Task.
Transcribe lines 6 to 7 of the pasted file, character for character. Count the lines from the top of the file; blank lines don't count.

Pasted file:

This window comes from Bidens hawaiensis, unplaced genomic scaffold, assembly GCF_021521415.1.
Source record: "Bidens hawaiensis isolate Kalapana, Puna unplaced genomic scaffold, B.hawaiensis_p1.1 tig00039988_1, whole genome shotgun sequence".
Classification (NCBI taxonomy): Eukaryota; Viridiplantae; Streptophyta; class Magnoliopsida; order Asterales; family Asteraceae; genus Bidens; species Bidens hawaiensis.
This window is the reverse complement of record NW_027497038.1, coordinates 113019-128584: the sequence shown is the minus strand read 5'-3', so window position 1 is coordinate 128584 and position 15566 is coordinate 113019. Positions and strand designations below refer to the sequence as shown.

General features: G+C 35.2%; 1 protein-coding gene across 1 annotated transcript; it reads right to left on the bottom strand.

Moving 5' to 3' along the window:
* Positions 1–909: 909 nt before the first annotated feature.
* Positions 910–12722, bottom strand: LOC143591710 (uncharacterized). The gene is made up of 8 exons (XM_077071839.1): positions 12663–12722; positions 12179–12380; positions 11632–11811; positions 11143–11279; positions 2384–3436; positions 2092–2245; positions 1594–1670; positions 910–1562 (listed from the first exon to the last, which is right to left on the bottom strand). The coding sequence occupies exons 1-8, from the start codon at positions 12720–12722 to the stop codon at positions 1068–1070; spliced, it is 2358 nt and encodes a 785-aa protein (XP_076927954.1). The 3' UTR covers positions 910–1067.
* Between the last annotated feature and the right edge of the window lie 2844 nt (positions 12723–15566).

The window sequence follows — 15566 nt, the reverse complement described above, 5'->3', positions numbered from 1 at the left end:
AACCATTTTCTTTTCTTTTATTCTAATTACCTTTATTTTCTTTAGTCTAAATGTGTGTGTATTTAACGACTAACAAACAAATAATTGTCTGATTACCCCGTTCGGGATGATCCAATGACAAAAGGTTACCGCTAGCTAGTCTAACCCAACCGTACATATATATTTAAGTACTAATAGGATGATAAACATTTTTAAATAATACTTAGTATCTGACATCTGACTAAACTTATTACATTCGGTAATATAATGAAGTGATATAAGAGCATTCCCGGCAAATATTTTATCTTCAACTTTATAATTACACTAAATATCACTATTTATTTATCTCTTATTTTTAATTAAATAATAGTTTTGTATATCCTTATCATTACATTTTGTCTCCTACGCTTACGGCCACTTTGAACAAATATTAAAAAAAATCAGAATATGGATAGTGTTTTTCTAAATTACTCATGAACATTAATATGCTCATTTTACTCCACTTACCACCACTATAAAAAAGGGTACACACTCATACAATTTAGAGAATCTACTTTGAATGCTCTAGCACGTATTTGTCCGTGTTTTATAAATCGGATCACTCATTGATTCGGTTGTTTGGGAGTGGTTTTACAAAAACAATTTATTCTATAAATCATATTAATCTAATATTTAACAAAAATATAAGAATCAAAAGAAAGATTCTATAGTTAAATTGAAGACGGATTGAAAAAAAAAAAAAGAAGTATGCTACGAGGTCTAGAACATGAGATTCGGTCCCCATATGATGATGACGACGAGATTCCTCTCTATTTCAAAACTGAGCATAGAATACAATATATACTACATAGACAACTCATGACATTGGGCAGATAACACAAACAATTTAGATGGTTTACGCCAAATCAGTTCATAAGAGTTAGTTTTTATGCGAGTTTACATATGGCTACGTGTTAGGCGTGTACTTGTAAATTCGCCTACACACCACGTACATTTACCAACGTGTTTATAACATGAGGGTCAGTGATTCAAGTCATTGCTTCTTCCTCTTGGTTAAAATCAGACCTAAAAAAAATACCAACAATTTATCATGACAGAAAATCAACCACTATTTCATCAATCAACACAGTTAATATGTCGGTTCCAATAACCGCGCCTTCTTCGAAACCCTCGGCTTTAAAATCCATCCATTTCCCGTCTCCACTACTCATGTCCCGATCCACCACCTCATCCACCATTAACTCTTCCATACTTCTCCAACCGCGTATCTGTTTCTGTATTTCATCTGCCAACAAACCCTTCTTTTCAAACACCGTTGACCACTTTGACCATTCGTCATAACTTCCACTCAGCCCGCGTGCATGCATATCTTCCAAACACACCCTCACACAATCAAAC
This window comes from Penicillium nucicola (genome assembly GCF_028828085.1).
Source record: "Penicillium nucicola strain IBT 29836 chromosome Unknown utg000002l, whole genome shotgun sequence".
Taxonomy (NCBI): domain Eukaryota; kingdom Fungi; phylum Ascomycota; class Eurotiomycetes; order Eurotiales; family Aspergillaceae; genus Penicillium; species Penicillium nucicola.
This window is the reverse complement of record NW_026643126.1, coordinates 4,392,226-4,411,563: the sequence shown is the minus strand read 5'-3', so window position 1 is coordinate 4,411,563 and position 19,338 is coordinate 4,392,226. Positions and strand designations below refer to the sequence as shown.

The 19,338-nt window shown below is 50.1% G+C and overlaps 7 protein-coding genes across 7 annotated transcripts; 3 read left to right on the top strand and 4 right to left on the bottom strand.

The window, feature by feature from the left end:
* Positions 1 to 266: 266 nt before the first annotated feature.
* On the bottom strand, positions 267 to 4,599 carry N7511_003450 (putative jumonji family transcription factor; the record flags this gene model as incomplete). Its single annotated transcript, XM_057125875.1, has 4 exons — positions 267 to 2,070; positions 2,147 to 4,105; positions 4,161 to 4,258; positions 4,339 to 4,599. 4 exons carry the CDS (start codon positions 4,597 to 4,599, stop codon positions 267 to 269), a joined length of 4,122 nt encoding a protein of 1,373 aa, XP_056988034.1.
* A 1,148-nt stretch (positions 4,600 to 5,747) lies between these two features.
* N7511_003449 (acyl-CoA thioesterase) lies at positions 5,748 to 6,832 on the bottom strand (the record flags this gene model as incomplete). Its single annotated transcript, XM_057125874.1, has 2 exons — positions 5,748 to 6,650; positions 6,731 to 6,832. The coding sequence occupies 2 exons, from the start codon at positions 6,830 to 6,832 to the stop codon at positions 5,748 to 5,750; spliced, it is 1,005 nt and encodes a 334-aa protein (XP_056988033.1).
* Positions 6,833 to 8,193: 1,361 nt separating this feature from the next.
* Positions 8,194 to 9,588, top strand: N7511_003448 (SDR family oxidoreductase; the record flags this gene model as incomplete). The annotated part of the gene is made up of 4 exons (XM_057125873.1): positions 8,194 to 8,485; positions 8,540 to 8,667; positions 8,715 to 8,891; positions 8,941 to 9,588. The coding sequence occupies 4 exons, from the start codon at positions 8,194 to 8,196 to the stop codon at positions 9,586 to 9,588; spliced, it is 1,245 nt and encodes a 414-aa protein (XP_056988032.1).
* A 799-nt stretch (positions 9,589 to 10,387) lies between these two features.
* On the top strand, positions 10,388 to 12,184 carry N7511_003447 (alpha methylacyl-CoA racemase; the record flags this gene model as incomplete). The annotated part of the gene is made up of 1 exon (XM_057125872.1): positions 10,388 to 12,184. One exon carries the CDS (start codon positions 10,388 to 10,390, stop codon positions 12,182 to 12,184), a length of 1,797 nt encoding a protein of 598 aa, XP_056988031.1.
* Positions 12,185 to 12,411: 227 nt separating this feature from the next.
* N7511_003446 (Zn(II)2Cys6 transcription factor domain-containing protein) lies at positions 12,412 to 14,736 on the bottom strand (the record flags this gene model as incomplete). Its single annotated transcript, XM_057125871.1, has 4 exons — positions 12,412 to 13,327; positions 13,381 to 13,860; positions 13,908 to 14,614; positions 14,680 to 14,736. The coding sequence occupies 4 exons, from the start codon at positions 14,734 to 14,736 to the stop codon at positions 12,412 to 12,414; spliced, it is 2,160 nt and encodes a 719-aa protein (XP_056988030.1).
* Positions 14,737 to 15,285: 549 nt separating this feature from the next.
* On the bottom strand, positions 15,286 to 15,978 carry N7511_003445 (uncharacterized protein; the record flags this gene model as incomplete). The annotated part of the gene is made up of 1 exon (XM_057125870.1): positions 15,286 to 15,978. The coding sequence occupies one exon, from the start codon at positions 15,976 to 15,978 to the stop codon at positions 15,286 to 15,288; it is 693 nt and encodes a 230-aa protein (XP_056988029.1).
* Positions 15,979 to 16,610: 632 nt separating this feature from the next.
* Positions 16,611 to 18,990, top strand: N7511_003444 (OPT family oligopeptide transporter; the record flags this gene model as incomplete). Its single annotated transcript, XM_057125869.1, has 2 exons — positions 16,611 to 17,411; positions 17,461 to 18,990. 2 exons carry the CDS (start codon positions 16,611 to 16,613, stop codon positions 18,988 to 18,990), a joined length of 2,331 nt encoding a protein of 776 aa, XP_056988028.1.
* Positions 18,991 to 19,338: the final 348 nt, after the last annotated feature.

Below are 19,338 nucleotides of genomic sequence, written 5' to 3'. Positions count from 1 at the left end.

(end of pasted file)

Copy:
Moving 5' to 3' along the window:
* Positions 1–909: 909 nt before the first annotated feature.